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Re: RE: Re: When did Dinosaurs get feathers?

Posted: Thu Aug 31, 2017 8:55 pm
by Eruannu
Jester wrote:
Eruannu wrote:
Thu Aug 31, 2017 11:32 am
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As far as I can tell that is correct. In fact the point of Mere Christianity was only to point out what you must believe to be a Christian. Evolutionists and Creationists agree that the debate has no effect in soteriology. We also agree that none of that information has anything to do with dinosaur feathers. Are you suggesting C.S. Lewis believed dinosaurs had feathers?
Don't think dinosaurs were his bag but, perhaps? I'm really just stirring the water a bit.

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Re: When did Dinosaurs get feathers?

Posted: Fri Sep 01, 2017 1:06 am
by Sanchez
Each thing has its word, but the word has become a thing by itself. Why shouldn't I find it? Why can't a tree be called Pluplusch, and Pluplubasch when it has been raining? The word, the word, the word outside your domain, your stuffiness, this laughable impotence, your stupendous smugness, outside all the parrotry of your self-evident limitedness. The word, gentlemen, is a public concern of the first importance.

Re: RE: Re: When did Dinosaurs get feathers?

Posted: Fri Sep 01, 2017 4:45 am
by Eruannu
Sanchez wrote:Each thing has its word, but the word has become a thing by itself. Why shouldn't I find it? Why can't a tree be called Pluplusch, and Pluplubasch when it has been raining? The word, the word, the word outside your domain, your stuffiness, this laughable impotence, your stupendous smugness, outside all the parrotry of your self-evident limitedness. The word, gentlemen, is a public concern of the first importance.
Words are symbols. Signifiers without significance are no longer valid. You can call things whatever you want but for language to succeed you must be understood by others.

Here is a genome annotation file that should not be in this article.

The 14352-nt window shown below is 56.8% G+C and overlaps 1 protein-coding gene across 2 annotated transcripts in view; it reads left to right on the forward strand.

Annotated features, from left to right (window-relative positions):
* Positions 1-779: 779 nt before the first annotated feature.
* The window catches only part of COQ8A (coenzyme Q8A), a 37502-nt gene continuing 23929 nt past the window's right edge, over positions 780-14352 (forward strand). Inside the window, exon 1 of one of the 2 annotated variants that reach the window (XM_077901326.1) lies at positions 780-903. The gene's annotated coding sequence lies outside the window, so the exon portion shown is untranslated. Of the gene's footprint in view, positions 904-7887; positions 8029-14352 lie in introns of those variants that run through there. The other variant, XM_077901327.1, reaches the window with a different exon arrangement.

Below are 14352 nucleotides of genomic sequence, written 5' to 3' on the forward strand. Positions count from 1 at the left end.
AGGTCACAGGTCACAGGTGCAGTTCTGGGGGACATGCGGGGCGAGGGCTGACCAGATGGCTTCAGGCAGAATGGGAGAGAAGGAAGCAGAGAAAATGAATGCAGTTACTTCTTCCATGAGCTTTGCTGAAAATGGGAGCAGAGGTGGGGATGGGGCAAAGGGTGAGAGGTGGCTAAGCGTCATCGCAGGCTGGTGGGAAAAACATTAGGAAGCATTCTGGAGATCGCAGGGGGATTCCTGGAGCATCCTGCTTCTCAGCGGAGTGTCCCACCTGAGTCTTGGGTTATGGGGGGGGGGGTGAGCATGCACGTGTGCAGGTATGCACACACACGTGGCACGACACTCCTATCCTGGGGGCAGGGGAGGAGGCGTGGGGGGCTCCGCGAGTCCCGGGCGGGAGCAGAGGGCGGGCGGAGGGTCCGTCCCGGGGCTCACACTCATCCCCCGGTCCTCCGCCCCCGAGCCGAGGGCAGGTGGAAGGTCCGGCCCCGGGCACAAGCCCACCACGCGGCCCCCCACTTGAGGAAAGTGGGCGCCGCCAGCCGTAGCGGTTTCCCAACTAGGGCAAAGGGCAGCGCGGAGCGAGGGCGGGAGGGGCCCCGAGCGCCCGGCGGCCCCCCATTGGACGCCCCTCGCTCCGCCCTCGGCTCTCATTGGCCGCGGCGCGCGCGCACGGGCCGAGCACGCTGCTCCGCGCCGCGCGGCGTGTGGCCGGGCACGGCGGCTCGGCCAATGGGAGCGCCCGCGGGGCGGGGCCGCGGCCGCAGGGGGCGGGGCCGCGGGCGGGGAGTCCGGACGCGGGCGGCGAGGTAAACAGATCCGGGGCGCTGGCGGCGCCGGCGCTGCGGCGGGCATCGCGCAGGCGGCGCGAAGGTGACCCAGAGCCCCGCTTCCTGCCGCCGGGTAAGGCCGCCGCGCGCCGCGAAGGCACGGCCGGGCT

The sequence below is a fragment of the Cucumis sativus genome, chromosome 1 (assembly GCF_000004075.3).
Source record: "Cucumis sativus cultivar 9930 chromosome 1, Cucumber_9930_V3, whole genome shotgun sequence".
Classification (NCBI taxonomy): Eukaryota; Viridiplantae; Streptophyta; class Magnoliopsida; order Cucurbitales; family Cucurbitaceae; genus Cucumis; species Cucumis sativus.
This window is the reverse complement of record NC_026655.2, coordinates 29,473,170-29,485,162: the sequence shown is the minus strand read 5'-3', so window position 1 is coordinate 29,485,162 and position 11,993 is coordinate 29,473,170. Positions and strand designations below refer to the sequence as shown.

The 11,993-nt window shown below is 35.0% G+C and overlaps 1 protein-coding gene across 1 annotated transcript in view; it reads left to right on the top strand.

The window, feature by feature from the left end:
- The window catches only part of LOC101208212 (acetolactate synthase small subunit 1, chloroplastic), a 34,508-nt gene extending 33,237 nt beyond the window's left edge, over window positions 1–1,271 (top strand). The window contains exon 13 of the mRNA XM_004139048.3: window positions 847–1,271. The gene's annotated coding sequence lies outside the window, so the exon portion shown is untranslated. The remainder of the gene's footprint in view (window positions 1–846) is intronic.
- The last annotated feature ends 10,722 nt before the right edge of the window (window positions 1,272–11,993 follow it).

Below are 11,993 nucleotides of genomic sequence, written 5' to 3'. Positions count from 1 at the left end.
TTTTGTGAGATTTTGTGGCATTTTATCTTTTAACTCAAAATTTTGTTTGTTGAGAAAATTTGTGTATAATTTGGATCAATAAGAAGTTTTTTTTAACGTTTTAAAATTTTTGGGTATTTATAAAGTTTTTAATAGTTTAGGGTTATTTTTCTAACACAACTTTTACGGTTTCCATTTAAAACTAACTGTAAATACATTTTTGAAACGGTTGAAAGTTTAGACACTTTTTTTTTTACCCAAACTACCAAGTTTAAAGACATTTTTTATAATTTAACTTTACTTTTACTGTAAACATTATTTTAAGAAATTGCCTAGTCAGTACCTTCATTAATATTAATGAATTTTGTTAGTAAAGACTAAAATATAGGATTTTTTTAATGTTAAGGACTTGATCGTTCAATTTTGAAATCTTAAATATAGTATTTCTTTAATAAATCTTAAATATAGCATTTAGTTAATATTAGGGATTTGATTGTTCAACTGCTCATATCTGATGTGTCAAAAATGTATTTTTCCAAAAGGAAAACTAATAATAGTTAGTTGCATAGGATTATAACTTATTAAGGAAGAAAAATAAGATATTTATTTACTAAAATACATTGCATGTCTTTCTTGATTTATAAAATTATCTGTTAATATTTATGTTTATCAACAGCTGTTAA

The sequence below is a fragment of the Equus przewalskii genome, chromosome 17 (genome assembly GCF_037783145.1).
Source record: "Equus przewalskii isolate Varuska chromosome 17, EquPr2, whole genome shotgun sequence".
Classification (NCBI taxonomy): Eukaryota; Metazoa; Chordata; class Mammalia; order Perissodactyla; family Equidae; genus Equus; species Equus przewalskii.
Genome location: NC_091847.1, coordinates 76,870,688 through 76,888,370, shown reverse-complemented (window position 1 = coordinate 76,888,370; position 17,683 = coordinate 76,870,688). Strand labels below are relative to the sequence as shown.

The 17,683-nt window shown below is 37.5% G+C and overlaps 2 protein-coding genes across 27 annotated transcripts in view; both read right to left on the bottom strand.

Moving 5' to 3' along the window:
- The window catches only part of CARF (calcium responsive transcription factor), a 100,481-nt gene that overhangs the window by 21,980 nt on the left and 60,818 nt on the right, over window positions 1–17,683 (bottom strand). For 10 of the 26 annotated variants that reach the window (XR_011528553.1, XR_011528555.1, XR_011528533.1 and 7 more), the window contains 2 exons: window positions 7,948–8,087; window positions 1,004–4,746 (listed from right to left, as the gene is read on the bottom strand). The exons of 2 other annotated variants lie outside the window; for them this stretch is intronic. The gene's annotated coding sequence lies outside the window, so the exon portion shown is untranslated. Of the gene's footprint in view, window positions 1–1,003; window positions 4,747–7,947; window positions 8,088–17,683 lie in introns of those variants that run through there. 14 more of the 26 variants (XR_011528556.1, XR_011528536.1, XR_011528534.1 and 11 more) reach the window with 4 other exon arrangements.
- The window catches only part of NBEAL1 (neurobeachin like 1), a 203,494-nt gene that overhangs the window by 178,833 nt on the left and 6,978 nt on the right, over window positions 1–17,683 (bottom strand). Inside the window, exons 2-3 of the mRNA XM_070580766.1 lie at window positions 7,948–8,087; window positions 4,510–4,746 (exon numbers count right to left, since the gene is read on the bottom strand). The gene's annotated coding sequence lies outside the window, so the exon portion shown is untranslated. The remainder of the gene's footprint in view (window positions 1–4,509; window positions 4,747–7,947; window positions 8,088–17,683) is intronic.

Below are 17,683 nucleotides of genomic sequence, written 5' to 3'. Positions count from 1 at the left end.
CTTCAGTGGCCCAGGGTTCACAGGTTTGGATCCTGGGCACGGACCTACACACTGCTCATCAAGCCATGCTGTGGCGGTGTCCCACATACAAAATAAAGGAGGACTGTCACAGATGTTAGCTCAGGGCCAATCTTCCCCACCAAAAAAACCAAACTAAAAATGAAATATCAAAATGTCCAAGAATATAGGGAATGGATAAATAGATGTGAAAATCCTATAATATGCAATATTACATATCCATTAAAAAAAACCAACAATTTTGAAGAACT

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Re: When did Dinosaurs get feathers?

Posted: Sat Sep 02, 2017 12:09 pm
by UncleBob
Footprint find on Crete may push back date humans began to walk upright
HUMAN-like footprints have been found stamped into an ancient sea shore fossilised beneath the Mediterranean island of Crete.
They shouldn’t be there.

Testing puts the rock’s age at 5.7 million years.

That’s a time when palaeontologists believe our human ancestors had only apelike feet.
And they lived in Africa.

But a study into the Trachilos, western Crete, prints determines them to feature prominent human features and an upright stance.

And that’s significant as the human foot has a unique shape. It combines a long sole, five short toes, no claws — and a big toe.

Re: When did Dinosaurs get feathers?

Posted: Thu Oct 26, 2017 2:11 pm
by UncleBob
Dinosaur sported 'bandit mask'

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A dinosaur from China sported a "bandit mask" pattern in the feathers on its face, scientists have said.

Researchers came to their conclusion after studying three well-preserved fossil specimens of the extinct creature, called Sinosauropteryx.

They were able to discern the dinosaur's colour patterns, showing that it had a banded tail and "counter-shading" - where animals are dark on top and lighter on their underside.

The study appears in Current Biology.

The bandit mask pattern is seen in numerous animals today, from mammals - such as raccoons and badgers - to birds, such as the nuthatch.

"This is the first time it's been seen in a dinosaur and, to my knowledge, any extinct animal that shows colour bands," co-author Fiann Smithwick, from Bristol University, told BBC News.

Re: When did Dinosaurs get feathers?

Posted: Thu Oct 26, 2017 2:20 pm
by infidel
UncleBob wrote:
Thu Oct 26, 2017 2:11 pm
Dinosaur sported 'bandit mask'

Image
A dinosaur from China sported a "bandit mask" pattern in the feathers on its face, scientists have said.

Researchers came to their conclusion after studying three well-preserved fossil specimens of the extinct creature, called Sinosauropteryx.

They were able to discern the dinosaur's colour patterns, showing that it had a banded tail and "counter-shading" - where animals are dark on top and lighter on their underside.

The study appears in Current Biology.

The bandit mask pattern is seen in numerous animals today, from mammals - such as raccoons and badgers - to birds, such as the nuthatch.

"This is the first time it's been seen in a dinosaur and, to my knowledge, any extinct animal that shows colour bands," co-author Fiann Smithwick, from Bristol University, told BBC News.
Good job, Bob, you found the right thread finally :chili:

Re: When did Dinosaurs get feathers?

Posted: Thu Oct 26, 2017 2:22 pm
by UncleBob
infidel wrote:
Thu Oct 26, 2017 2:20 pm
UncleBob wrote:
Thu Oct 26, 2017 2:11 pm
Dinosaur sported 'bandit mask'

Image
A dinosaur from China sported a "bandit mask" pattern in the feathers on its face, scientists have said.

Researchers came to their conclusion after studying three well-preserved fossil specimens of the extinct creature, called Sinosauropteryx.